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Internal Respiration. Oxygen diffuses out of the capillary and into cells, whereas carbon dioxide diffuses out of cells and into the capillary. | Source: https://teachmephysiology.com/respiratory-system/gas-exchange/transport-carbon-dioxide-blood/ By OpenStax College [CC BY 3.0 (http://creativecommons.org/licenses/by/3.0)], via Wikimedia Commons

From steps 1–6, as CO2 and H+ in blood increases, the blood becomes more acidic. What will generally happen is that your breathing increases relative to your CO2 production. More CO2 is removed with breath rate increases, so your blood carbon dioxide levels remain balance.

Breath rate is mainly controlled not by the oxygen in the blood but the ability to detect the concentration of carbon dioxide.

When you are very sensitive to blood CO2 (or low blood CO2 tolerance), your breathe will be shited mainly from the upper chest and become faster. Whereas, when you develop a lower Carbon Dioxide sensitivity, your breathing will stay relatively light during rest.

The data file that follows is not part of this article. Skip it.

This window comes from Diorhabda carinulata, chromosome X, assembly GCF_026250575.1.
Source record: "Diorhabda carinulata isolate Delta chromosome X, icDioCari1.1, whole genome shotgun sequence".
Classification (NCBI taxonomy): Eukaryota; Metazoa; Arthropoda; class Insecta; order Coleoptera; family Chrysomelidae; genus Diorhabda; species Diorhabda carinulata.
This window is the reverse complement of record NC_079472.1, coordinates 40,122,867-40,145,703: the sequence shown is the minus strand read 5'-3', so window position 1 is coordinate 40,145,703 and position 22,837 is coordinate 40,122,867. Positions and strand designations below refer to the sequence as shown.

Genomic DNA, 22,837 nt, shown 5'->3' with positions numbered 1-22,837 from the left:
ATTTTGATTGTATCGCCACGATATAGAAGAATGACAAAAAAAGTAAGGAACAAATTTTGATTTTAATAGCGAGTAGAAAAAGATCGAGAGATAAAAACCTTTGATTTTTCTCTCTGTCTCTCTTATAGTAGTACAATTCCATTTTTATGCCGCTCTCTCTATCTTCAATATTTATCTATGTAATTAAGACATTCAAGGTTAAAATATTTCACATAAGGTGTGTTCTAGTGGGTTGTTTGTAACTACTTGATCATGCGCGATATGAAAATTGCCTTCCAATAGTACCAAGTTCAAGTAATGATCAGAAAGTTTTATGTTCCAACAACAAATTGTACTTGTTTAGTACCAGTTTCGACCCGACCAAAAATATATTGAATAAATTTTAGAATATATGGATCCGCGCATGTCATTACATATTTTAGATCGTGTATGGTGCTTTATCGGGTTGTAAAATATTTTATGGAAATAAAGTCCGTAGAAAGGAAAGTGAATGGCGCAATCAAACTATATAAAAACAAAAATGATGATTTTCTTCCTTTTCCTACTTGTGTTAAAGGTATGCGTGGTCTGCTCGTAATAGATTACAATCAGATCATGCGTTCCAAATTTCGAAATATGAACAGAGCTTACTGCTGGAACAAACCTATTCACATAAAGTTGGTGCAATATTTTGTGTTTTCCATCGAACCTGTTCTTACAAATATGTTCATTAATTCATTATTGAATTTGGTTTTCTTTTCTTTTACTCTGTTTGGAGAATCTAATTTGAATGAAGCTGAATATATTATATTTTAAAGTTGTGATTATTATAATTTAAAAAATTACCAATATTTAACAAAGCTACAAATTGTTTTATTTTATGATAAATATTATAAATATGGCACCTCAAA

For this reason, low sensitivity to CO2 is advantageous for running performance and stamina. If your CO2 levels become too high (if we run faster, lactic acid also increases blood acidity in anaerobic respiration), the speed and volume of breathing will rise, and heart rate becomes faster.

Why nasal breathing is so special?

The nose is the center of your respiration. Breathing through your nose not only filters the air you breathe but also warmth and moisturizes the air, which means your mouth and lungs won’t dry out quickly.

1# Nasal breathing increases the moisture and temperature of the air.

Nasal Breathing warms and filters air from outside into our lungs, protecting the airways against irritants and reactive oxygen species (ROS), such as free radicals and air pollutants.

During running, if we inhale with our mouth, the dry and cold air could induce Exercise-Induced Asthma (Exercise-Induced Bronchoconstriction, EIB). According to the Asthma and Allergy Foundation of America, Symptoms of EIB include: